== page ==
06Jun

When the pandemic hit and Americans hunkered down, spending on essentials and entertainment, but on little else, brands naturally cut their marketing budgets.

One area that survived was social media influencers. After dipping slightly at the outset of the quarantine, social influencer spending quickly returned to pre-COVID levels. Meanwhile, other advertising, including digital, continued to decline so much that 7-in-10 CMOs have seen an average 19% cut in their marketing budgets.

From an almost accidental niche specialty, influencer marketing has become a big part of digital marketing. Spending on social influence was estimated to hit $9.7 billion this year.

Marketers report that for every $1 they spend on social influence they earn an average media value of $5.78. No surprise then that influencer jobs have become one of the hottest new marketing careers. By virtue of the relationship they’ve established with their audience, social media influencers can introduce their followers to a new brand, or boost an established brand’s sales simply by posting about them.

Until recently, influencers didn’t see what for many began as a hobby as a career. They wrote blogs, posted videos and images to YouTube and Instagram channels and otherwise produced content about what most interested them. As they gained followers, they gained influence and companies noticed.

Kylie Jenner, with 164 million Instagram followers, can drive huge sales for her cosmetics line and for other products she promotes. So effective is her influence that companies pay her hundreds of thousands, even up to a million to post about their products.

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Green Key

HR’s Jobs of the Future Are Already Here

What will the human resources profession be like 10 years from now. How about in just five years?

In many ways, it will still be recognizable to a practitioner today. There will still be recruiters and benefits managers and compensation specialists, though they’ll be aided in the heavy lifting by artificial intelligence. HR generalists will still be around, especially at smaller companies, but with automation handling much of the rote work, they’ll take on higher value work.

What will be different will be the multitude of new HR jobs, some already here, many just beginning to emerge and others like “genetic diversity officer” and “distraction prevention coach” sounding like something out of sci-fi.

The Harvard Business Review recently published the results of a project by The Cognizant Center for Future of Work and Future Workplace predicting what the future of HR will be like in the next few years. The 100 HR executives they brought together brainstormed the possibility of 60 new HR jobs by 2030. The HBR article focused on 21 with the most organizational impact.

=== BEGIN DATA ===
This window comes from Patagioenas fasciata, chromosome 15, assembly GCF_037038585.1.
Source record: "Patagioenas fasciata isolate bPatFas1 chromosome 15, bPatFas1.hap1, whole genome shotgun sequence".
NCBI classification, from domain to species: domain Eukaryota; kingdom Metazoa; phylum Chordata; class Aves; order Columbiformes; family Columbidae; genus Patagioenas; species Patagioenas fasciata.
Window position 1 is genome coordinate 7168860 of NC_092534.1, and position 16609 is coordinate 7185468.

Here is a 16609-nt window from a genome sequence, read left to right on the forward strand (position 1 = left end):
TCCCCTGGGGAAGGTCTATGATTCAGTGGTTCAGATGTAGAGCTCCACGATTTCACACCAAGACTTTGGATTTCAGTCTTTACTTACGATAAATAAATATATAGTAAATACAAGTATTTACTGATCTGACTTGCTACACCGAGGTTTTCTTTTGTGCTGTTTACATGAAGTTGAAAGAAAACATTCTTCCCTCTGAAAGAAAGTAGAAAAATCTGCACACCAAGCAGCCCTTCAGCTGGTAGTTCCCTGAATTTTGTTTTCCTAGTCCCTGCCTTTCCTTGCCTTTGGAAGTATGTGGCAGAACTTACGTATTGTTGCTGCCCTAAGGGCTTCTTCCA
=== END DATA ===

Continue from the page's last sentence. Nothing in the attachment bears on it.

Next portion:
It’s a list that leans heavily toward the techno-capable.

“All jobs will utilize innovative technologies,” write the authors, Jeanne C. Meister and Robert H. Brown, who go on to add, “but only the most tech-centric will actually require a grounding in computer science.”

That any HR role should require a tech background is a remarkable development for a profession traditionally dominated by liberal arts and psychology majors. Yet at many companies, this is already happening. What the HR think tank dubbed HR Data Detective is a job that already exists in many of the largest – and some smaller – companies where it’s called simply analytics or workforce analytics or more commonly, people analytics.

“People analytics,” explains the HR analytics technology firm Visier, “Is the practice of collecting and transforming HR data and organizational data into actionable insights that improve the way you do business.”

Speaking to the HBR authors, Chase Rowbotham, who heads people analytics at Genentech, says, “As remote work becomes the new normal, we are able to gather insights from our HR information systems to develop a number of new HR practices such as training managers of remote workers on successful strategies for leading a remote global team to ensure both productivity and continued employee engagement.”

That job of developing and training for remote work and building their engagement will be the domain of the Work from Home Facilitator.

Whether that’s the actual title, the job, according to the think tank, will “ensure that the organization’s processes, policies, and technologies are optimal for remote workers. A key metric of success for this role would be to build remote workers’ strong sense of belonging within the organization, ensuring that they know their purpose and feel deeply cared for.”

Such a job might not have been thought of a scant 6 months ago. But as the authors point out, the coronavirus pandemic has changed much. The work from home movement was well underway before COVID-19, but when the pandemic sent everyone home, it provided workers could be as productive – or more — working remotely.

“The advent of Covid-19 compressed time like an accordion, resulting in a handful of these roles becoming ‘jobs of the now,’” say the authors of the HBR article.

That compression is continuing and is illustrated in the timeline for these new HR jobs. Two-thirds are predicted to emerge in the next five years; several will be a fact in just two or three.

The authors conclude their overview of the new jobs with this advice, “Change is coming, and it’s best to get a head start. Companies that can anticipate their organization’s future HR roles are not only in a position to outperform competitors, they are also squarely positioning HR as a strategic business driver.”

Photo by KOBU Agency on Unsplash

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